[IPython-dev] Fwd: IPython documentation

Fernando Perez fperez.net at gmail.com
Tue Jun 17 20:17:50 EDT 2008

On Thu, Jun 12, 2008 at 11:32 AM, Pauli Virtanen <pav at iki.fi> wrote:

> If yes, it's probably easiest to modify the docstring collector script
> to also collect text from given .rst files, implement support for text
> files in the patch generation, and adjust the logic in the web interface
> slightly so that it knows that the docstring standard shouldn't be
> enforced for some entries. All of this is not a lot of extra work.
> If 3-way merges are not needed, one could simply use the wiki
> functionality in the program as an RST editor, and possibly write some
> code to easily export multiple wiki pages at once.
> For writing Sphinx documents, some amount of work would probably be
> needed in adding support for the Sphinx special directives. Writing this
> code is probably the hardest part as it requires some familiarity with
> the internals of the docutils package.

I'm focusing right now on all the testing machinery (not completely
trivial, given that 'ipython is not python'), so I won't touch any of
this yet.  And I agree with Brian that at least our current system is
eminently functional, and we can write nice docs with little overhead
beyond the writing itself.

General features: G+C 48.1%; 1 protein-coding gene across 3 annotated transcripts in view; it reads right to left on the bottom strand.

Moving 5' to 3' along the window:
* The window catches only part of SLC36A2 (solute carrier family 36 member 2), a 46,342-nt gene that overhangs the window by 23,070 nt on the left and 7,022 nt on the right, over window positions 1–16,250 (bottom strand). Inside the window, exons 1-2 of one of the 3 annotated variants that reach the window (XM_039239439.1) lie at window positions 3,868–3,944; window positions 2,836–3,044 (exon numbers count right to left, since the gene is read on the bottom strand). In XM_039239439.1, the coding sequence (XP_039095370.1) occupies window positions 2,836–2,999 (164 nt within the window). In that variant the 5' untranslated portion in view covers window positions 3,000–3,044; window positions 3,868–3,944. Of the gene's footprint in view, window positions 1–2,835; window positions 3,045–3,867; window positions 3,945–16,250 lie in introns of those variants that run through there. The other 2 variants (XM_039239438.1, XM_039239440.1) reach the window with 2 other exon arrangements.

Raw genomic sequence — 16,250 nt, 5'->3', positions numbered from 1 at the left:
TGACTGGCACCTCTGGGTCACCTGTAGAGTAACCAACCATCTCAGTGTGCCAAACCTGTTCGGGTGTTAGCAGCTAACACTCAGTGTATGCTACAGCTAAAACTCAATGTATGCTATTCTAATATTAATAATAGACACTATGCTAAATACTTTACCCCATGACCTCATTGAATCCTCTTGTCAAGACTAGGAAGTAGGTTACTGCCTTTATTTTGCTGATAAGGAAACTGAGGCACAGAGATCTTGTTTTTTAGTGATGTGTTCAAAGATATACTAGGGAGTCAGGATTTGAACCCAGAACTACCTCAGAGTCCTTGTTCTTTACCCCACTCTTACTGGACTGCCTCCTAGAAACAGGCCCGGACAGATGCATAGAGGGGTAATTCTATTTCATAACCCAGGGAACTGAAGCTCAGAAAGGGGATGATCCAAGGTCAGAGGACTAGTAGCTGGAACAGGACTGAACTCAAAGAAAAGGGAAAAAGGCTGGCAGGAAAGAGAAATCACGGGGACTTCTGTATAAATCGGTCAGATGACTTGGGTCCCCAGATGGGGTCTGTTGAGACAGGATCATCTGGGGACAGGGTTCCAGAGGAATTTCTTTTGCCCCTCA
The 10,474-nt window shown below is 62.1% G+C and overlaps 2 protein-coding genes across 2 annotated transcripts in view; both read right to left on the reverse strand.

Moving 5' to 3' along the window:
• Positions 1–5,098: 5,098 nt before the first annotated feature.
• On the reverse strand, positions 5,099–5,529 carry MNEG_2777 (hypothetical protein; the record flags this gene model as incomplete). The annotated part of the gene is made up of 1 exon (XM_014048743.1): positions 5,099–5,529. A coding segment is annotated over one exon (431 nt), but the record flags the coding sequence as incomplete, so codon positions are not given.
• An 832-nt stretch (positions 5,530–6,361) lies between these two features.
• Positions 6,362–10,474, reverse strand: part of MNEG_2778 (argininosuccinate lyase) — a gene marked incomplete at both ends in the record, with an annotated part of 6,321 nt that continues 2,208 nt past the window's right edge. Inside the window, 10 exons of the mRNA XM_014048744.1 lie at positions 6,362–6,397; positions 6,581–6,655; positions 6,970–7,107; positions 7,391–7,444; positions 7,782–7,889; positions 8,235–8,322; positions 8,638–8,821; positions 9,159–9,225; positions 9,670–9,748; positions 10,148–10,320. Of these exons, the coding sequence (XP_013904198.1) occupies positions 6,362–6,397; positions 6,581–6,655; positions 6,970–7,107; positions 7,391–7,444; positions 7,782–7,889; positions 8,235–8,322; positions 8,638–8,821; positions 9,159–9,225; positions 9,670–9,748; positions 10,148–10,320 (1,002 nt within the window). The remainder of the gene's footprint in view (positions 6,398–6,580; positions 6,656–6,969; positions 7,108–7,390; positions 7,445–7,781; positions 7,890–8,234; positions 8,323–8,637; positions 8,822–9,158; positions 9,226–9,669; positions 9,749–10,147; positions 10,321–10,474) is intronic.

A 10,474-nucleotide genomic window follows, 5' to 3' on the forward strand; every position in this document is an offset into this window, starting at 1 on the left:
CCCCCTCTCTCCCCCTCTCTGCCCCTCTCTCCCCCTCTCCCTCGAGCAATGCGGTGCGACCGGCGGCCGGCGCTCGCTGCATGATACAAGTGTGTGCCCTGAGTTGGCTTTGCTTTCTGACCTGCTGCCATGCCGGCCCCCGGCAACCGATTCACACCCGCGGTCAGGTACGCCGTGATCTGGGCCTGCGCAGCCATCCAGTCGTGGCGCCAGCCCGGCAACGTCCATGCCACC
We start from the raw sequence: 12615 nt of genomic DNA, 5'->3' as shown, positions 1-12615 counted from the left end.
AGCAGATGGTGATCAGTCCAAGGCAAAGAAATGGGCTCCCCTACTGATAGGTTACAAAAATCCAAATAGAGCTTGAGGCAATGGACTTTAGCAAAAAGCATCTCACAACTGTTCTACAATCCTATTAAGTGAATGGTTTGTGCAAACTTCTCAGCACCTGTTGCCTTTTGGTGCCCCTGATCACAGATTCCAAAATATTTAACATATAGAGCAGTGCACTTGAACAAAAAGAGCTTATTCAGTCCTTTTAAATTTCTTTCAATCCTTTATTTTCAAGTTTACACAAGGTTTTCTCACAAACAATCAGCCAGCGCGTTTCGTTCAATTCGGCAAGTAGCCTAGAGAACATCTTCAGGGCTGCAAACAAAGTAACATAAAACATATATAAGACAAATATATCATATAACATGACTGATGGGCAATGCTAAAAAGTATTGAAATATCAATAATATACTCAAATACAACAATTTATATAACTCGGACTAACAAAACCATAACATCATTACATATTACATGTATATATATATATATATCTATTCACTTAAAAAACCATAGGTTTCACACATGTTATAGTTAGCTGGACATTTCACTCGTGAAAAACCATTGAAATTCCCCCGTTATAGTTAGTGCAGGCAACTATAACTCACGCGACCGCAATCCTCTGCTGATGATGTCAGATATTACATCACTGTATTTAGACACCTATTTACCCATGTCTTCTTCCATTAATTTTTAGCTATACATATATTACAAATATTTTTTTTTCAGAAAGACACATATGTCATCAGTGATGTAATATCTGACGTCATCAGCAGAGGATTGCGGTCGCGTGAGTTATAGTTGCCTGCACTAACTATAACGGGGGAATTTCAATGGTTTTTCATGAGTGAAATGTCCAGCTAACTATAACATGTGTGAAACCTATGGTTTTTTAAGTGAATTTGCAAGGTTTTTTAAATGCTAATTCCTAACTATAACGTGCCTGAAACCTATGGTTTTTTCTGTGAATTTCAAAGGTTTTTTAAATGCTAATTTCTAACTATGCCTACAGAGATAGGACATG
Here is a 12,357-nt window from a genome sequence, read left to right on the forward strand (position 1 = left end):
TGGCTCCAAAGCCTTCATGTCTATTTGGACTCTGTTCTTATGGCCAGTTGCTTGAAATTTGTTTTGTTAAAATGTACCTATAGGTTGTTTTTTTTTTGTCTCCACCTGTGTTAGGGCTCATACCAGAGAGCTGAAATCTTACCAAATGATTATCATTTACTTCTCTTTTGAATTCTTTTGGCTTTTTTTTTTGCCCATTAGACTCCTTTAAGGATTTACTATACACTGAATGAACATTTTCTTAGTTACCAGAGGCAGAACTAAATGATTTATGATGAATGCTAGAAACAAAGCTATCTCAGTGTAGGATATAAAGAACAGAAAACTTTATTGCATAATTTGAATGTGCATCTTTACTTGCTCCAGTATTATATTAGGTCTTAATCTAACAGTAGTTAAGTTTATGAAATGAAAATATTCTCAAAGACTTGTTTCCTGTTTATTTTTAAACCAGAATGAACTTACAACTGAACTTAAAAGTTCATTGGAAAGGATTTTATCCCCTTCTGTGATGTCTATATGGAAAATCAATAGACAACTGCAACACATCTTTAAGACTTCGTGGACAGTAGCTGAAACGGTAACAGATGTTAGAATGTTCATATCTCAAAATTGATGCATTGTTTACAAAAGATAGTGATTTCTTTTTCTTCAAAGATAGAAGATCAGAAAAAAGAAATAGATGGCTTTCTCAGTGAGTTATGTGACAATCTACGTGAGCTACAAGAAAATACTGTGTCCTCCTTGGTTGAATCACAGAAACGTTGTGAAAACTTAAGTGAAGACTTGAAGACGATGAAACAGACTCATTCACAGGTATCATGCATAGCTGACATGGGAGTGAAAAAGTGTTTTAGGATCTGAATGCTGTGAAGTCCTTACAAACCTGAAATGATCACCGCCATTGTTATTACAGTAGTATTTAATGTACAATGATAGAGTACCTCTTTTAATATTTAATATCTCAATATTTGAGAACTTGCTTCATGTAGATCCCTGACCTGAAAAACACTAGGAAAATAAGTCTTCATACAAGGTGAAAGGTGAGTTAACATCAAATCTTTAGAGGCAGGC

But if you do want to contribute on any of this (which sooner or later
ipython, numpy, scipy, matplotlib, proably sympy, etc will want), I
think that a solution that integrates with the version control backend
naturally would be the easiest.  I don't know how you guys implemented
it, but I'd think that simply:

- producing one wiki page per .rst/.txt in a given directory
- generating one local commit into a special branch per user-visible change

should be enough, no?  Then, the editors can merge/reject those
individual commits into the trunk.

But if this is too much work, the simple 'wiki as rst editor' approach
would suffice initially, as long as the user changes can be applied
into the tree with some near-zero-overhead process (beyond reading the
actual patch).

Still, I wouldn't worry too much about this for now. You guys are
using this heavily for numpy/scipy and that's the current focus.
Experience gained there will be reused by the other projects later.  A
good target would be to work on this at the Scipy'08 sprint; will you
be there?



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